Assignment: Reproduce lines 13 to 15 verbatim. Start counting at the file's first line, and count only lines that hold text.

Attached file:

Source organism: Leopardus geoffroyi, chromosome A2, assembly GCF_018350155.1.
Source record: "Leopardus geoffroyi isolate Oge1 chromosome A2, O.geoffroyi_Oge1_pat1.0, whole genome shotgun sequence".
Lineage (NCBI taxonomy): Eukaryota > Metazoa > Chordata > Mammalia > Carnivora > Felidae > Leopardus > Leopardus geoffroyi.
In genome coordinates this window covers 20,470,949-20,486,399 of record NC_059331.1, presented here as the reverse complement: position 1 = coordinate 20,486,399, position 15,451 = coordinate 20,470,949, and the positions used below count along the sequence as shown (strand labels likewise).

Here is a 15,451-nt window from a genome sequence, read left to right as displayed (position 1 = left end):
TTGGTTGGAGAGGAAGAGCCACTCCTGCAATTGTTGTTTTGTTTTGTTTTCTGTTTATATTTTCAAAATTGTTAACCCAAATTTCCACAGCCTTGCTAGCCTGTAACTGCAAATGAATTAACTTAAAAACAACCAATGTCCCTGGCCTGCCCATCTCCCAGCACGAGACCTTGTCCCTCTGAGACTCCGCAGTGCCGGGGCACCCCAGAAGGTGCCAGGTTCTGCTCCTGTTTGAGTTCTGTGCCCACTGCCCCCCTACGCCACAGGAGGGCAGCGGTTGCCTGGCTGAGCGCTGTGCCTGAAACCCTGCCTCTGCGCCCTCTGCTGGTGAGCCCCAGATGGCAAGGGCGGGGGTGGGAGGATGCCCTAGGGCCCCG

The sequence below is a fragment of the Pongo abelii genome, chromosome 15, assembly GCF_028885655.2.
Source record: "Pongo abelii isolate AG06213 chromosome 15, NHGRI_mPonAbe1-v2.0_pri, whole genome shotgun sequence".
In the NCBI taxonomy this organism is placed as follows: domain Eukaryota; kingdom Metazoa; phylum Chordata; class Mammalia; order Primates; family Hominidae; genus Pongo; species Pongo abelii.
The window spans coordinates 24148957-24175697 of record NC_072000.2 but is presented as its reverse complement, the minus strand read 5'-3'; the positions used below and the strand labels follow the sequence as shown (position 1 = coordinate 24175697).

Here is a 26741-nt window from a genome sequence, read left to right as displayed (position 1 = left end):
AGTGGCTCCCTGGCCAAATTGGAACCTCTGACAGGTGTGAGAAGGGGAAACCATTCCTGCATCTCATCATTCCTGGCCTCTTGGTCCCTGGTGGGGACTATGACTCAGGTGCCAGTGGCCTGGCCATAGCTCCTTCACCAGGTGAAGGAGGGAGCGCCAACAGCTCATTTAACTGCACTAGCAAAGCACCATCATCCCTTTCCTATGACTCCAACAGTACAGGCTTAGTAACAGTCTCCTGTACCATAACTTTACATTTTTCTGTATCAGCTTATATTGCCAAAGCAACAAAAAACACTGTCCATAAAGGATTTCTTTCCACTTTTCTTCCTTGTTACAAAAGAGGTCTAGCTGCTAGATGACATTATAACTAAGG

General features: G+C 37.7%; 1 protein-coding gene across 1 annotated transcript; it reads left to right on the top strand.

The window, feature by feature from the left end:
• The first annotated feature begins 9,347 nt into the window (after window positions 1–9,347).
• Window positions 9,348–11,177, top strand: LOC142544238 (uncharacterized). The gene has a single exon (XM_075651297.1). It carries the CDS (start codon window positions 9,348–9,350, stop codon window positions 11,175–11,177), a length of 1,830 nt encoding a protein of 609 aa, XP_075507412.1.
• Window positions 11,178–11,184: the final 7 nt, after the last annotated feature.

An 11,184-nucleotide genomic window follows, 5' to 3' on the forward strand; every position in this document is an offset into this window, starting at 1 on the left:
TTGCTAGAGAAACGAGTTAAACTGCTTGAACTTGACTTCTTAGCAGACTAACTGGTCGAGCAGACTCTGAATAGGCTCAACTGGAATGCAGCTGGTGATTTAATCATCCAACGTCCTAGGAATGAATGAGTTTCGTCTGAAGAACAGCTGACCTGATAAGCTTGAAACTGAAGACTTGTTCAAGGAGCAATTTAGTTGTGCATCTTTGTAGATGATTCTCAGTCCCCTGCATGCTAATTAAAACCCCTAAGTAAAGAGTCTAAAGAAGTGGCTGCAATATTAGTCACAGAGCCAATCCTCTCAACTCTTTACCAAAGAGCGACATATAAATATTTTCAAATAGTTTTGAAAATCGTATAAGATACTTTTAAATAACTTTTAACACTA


General features: G+C 37.7%; 1 protein-coding gene across 1 annotated transcript; it reads left to right on the top strand.

The window, feature by feature from the left end:
• The first annotated feature begins 9,347 nt into the window (after window positions 1–9,347).